Straight Lines: The Ingold Effect

True to the educational fashion, the beginning of the chapter gives us a break down of the history of straight lines, or rather lines in general. We learn that the lines weren’t always straight, and that he parallels curved lines to be more organic or natural whereas straight lines are manufactured,  or man made. He groups straight lines up into either guidelines, or plot lines. Guidelines are exactly as they sound. Guidelines inherently setup the space for content. They were first used when scribes had to make shallow carves into the paper.  Guidelines show movement in this sense. Plotlines are picked up from the 1800’s where plots of land were divied up using actual strings on the land plot. In Ingold’s sense, Plotlines contain that content that the guidelines show.  Ingold also relates these lines to the human body. He goes into the idea that straight lines often are associated with Males and curved lines are more associated with females. His final section is called “Using a Ruler”. Where he explains the history behind the ruler. Interestingly enough, the ruler was a farcry of a tool from Euclid’s idea that light, travels in rays, or directional lines. Where the ruler was birthed off the idea that the shortest distance between 2 points is a straight line, which the ruler constructs so you can measure that distance.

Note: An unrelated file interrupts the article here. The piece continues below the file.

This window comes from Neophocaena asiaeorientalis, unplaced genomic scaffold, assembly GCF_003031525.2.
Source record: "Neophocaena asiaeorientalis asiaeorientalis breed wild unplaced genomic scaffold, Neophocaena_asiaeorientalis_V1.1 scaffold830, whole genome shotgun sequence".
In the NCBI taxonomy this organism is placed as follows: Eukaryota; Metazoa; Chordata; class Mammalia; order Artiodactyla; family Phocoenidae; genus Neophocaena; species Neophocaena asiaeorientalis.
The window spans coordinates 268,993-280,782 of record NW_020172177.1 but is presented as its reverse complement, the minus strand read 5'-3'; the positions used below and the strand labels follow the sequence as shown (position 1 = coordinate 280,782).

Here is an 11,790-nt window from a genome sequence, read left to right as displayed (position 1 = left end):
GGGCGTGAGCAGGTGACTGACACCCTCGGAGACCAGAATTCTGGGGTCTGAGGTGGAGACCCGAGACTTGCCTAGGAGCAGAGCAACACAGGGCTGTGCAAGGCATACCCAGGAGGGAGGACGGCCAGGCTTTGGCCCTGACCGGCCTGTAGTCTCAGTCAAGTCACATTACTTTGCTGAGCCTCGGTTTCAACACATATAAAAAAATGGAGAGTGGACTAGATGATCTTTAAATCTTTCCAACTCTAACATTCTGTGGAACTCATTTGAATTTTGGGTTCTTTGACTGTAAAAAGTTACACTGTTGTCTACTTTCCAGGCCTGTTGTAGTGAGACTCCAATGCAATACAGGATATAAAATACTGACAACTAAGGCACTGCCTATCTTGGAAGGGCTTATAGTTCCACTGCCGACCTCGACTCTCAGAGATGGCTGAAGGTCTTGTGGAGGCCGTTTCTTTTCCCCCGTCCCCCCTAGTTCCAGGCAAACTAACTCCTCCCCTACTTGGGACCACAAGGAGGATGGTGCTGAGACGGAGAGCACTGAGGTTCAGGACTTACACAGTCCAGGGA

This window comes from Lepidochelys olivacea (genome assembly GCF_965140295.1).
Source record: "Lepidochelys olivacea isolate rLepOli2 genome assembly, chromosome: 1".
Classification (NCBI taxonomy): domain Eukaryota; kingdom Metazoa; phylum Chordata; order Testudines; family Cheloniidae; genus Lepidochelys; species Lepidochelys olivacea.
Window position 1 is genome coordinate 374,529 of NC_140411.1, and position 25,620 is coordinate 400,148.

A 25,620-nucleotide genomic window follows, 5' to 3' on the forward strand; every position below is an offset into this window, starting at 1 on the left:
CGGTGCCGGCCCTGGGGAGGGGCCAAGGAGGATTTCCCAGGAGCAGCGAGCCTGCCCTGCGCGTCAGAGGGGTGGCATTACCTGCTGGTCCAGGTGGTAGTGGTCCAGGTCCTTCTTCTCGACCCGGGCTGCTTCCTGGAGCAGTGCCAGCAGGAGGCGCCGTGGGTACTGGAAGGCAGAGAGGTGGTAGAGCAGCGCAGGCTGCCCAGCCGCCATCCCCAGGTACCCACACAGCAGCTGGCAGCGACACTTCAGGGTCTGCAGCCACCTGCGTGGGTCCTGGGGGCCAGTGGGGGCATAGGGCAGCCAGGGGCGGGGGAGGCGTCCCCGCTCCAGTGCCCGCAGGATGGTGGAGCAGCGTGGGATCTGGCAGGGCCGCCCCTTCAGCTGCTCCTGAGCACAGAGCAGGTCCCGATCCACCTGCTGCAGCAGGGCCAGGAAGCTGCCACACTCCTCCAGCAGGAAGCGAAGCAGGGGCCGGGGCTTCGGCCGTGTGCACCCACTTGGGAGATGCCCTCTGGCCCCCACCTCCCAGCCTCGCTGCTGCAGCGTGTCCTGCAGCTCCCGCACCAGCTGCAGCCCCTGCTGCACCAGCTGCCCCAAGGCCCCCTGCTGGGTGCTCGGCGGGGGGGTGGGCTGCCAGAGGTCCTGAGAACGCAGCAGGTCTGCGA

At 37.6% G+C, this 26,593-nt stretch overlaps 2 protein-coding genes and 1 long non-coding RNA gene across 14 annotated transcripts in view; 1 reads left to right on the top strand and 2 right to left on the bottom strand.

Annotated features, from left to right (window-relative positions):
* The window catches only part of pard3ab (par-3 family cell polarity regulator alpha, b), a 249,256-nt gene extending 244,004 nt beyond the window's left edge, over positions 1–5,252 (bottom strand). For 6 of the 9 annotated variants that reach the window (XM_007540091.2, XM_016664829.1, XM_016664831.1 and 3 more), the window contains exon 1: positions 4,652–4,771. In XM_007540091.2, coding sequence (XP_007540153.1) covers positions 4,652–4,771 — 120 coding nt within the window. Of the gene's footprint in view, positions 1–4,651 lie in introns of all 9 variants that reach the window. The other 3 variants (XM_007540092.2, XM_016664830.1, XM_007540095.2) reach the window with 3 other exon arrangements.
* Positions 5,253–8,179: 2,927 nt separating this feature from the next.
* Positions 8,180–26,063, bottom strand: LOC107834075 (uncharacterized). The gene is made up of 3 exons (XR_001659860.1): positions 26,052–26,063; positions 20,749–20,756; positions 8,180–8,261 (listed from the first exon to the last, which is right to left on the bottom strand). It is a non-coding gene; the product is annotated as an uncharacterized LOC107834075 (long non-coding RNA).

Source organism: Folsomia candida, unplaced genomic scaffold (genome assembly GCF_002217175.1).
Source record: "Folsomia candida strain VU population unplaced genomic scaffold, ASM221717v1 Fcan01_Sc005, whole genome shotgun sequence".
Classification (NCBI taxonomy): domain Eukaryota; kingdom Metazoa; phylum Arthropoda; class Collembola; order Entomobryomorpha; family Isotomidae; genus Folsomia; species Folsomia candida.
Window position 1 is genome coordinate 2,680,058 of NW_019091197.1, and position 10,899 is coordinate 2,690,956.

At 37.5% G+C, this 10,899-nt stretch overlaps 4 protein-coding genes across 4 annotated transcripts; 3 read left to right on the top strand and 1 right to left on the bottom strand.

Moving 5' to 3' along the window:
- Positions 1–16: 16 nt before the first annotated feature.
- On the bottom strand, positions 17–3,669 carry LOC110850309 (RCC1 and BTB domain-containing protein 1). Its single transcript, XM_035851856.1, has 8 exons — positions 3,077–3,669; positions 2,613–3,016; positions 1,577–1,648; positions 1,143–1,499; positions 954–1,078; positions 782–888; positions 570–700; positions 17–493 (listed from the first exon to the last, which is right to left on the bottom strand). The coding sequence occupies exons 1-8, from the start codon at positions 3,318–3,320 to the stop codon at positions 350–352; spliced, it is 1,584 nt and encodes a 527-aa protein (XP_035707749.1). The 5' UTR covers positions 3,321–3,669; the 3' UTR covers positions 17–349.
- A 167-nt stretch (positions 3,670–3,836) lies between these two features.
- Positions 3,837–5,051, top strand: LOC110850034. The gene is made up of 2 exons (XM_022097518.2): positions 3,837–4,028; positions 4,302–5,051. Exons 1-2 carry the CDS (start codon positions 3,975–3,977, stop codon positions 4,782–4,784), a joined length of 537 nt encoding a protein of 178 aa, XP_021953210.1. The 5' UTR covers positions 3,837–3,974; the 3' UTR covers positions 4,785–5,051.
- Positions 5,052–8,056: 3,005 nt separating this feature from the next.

Look at these lines, both straight and curved working in tandem to illustrate a picture.

I never gave much theoretical thought into lines (straight or curved) in how they make us think/ feel. Ingold’s work has made me deconstruct basic shapes and look at things in a more broken down view.

How do we see lines in everyday life?

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